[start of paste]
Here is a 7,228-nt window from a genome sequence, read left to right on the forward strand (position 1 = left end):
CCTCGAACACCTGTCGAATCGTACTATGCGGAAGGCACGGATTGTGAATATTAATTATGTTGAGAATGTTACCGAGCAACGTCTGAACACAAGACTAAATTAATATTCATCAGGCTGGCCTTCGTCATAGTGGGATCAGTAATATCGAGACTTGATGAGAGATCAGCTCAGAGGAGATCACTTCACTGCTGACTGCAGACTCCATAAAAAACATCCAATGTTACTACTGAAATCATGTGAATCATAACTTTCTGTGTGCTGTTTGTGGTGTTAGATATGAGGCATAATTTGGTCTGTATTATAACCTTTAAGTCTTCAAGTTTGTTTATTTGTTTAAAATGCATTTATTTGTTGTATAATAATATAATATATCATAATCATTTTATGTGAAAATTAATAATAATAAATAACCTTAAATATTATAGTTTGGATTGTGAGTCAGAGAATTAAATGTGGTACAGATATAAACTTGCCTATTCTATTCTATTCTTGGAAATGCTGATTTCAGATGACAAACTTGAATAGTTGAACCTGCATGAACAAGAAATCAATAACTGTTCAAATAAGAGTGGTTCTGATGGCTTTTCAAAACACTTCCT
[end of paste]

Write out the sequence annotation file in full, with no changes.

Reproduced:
Here is a 7,228-nt window from a genome sequence, read left to right on the forward strand (position 1 = left end):
CCTCGAACACCTGTCGAATCGTACTATGCGGAAGGCACGGATTGTGAATATTAATTATGTTGAGAATGTTACCGAGCAACGTCTGAACACAAGACTAAATTAATATTCATCAGGCTGGCCTTCGTCATAGTGGGATCAGTAATATCGAGACTTGATGAGAGATCAGCTCAGAGGAGATCACTTCACTGCTGACTGCAGACTCCATAAAAAACATCCAATGTTACTACTGAAATCATGTGAATCATAACTTTCTGTGTGCTGTTTGTGGTGTTAGATATGAGGCATAATTTGGTCTGTATTATAACCTTTAAGTCTTCAAGTTTGTTTATTTGTTTAAAATGCATTTATTTGTTGTATAATAATATAATATATCATAATCATTTTATGTGAAAATTAATAATAATAAATAACCTTAAATATTATAGTTTGGATTGTGAGTCAGAGAATTAAATGTGGTACAGATATAAACTTGCCTATTCTATTCTATTCTTGGAAATGCTGATTTCAGATGACAAACTTGAATAGTTGAACCTGCATGAACAAGAAATCAATAACTGTTCAAATAAGAGTGGTTCTGATGGCTTTTCAAAACACTTCCT